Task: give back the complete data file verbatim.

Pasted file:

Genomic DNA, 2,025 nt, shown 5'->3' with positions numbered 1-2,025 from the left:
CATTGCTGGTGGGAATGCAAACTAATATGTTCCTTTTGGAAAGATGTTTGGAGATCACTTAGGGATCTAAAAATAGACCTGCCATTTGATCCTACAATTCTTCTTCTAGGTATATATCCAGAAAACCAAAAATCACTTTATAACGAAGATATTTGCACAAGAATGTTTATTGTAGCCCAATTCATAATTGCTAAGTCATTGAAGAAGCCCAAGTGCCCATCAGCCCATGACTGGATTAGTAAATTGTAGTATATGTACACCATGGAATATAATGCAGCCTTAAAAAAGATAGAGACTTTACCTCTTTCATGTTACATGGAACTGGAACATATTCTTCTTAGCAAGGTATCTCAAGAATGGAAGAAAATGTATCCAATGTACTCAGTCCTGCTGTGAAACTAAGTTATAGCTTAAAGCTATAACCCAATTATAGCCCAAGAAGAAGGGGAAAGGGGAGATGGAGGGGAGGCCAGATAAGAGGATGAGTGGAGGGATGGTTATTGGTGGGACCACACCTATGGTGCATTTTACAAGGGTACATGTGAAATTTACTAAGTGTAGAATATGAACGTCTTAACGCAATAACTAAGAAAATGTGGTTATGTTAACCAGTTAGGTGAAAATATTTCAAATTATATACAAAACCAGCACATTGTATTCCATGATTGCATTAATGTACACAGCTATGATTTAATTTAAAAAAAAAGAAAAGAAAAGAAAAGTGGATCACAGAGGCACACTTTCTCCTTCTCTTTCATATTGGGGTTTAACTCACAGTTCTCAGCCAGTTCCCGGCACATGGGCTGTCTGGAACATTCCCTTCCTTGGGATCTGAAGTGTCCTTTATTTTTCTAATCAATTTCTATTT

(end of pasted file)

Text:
Genomic DNA, 2,025 nt, shown 5'->3' with positions numbered 1-2,025 from the left:
CATTGCTGGTGGGAATGCAAACTAATATGTTCCTTTTGGAAAGATGTTTGGAGATCACTTAGGGATCTAAAAATAGACCTGCCATTTGATCCTACAATTCTTCTTCTAGGTATATATCCAGAAAACCAAAAATCACTTTATAACGAAGATATTTGCACAAGAATGTTTATTGTAGCCCAATTCATAATTGCTAAGTCATTGAAGAAGCCCAAGTGCCCATCAGCCCATGACTGGATTAGTAAATTGTAGTATATGTACACCATGGAATATAATGCAGCCTTAAAAAAGATAGAGACTTTACCTCTTTCATGTTACATGGAACTGGAACATATTCTTCTTAGCAAGGTATCTCAAGAATGGAAGAAAATGTATCCAATGTACTCAGTCCTGCTGTGAAACTAAGTTATAGCTTAAAGCTATAACCCAATTATAGCCCAAGAAGAAGGGGAAAGGGGAGATGGAGGGGAGGCCAGATAAGAGGATGAGTGGAGGGATGGTTATTGGTGGGACCACACCTATGGTGCATTTTACAAGGGTACATGTGAAATTTACTAAGTGTAGAATATGAACGTCTTAACGCAATAACTAAGAAAATGTGGTTATGTTAACCAGTTAGGTGAAAATATTTCAAATTATATACAAAACCAGCACATTGTATTCCATGATTGCATTAATGTACACAGCTATGATTTAATTTAAAAAAAAAGAAAAGAAAAGAAAAGTGGATCACAGAGGCACACTTTCTCCTTCTCTTTCATATTGGGGTTTAACTCACAGTTCTCAGCCAGTTCCCGGCACATGGGCTGTCTGGAACATTCCCTTCCTTGGGATCTGAAGTGTCCTTTATTTTTCTAATCAATTTCTATTT